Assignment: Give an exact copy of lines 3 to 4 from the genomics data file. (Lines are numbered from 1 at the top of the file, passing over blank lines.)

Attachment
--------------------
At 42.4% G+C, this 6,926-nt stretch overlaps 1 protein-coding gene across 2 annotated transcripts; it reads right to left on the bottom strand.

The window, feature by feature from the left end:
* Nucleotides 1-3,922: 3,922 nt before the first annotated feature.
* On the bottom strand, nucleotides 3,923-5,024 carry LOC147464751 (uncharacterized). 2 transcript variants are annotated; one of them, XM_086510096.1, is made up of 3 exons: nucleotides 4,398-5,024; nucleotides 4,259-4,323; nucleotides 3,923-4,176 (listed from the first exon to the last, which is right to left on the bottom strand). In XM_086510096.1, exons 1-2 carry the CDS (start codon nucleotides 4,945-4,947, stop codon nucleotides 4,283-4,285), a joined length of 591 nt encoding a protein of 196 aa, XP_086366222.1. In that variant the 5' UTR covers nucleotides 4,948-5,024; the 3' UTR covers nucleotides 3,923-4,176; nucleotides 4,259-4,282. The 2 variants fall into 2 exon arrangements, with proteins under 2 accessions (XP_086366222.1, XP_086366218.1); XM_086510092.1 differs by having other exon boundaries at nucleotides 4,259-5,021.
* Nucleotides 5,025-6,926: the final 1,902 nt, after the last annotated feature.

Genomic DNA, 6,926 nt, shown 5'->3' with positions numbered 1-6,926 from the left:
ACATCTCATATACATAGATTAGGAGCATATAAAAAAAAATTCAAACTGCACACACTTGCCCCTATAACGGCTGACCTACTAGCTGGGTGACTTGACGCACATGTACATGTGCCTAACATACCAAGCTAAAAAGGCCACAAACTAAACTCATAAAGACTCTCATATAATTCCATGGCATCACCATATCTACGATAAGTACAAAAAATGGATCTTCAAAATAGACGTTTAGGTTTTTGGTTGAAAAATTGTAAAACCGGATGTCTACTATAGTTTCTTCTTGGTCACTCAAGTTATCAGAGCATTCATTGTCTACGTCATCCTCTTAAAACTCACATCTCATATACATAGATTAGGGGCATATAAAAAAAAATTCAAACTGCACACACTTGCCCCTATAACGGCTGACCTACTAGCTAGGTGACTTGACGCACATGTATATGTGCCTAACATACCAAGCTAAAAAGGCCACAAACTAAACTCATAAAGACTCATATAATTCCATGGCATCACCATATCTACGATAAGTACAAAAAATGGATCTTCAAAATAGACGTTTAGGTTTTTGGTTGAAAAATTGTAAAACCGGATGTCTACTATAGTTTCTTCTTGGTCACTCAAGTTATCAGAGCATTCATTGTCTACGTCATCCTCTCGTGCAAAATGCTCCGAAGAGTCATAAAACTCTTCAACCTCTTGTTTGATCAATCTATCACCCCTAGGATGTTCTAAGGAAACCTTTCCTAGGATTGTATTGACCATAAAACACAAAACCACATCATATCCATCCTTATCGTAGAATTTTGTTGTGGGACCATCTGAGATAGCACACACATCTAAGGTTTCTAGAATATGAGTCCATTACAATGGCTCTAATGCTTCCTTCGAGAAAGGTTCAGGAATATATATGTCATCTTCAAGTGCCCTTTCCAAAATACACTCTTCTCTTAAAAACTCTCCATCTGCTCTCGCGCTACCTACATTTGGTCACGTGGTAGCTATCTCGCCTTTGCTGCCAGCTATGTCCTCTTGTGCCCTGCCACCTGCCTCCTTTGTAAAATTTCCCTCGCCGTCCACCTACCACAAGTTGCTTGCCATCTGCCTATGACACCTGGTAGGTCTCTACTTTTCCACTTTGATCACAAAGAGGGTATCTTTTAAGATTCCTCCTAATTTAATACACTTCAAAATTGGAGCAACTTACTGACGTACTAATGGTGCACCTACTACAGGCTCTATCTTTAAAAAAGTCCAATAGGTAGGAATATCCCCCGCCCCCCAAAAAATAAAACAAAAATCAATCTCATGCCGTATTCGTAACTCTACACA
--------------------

* Nucleotides 1-3,922: 3,922 nt before the first annotated feature.
* On the bottom strand, nucleotides 3,923-5,024 carry LOC147464751 (uncharacterized). 2 transcript variants are annotated; one of them, XM_086510096.1, is made up of 3 exons: nucleotides 4,398-5,024; nucleotides 4,259-4,323; nucleotides 3,923-4,176 (listed from the first exon to the last, which is right to left on the bottom strand). In XM_086510096.1, exons 1-2 carry the CDS (start codon nucleotides 4,945-4,947, stop codon nucleotides 4,283-4,285), a joined length of 591 nt encoding a protein of 196 aa, XP_086366222.1. In that variant the 5' UTR covers nucleotides 4,948-5,024; the 3' UTR covers nucleotides 3,923-4,176; nucleotides 4,259-4,282. The 2 variants fall into 2 exon arrangements, with proteins under 2 accessions (XP_086366222.1, XP_086366218.1); XM_086510092.1 differs by having other exon boundaries at nucleotides 4,259-5,021.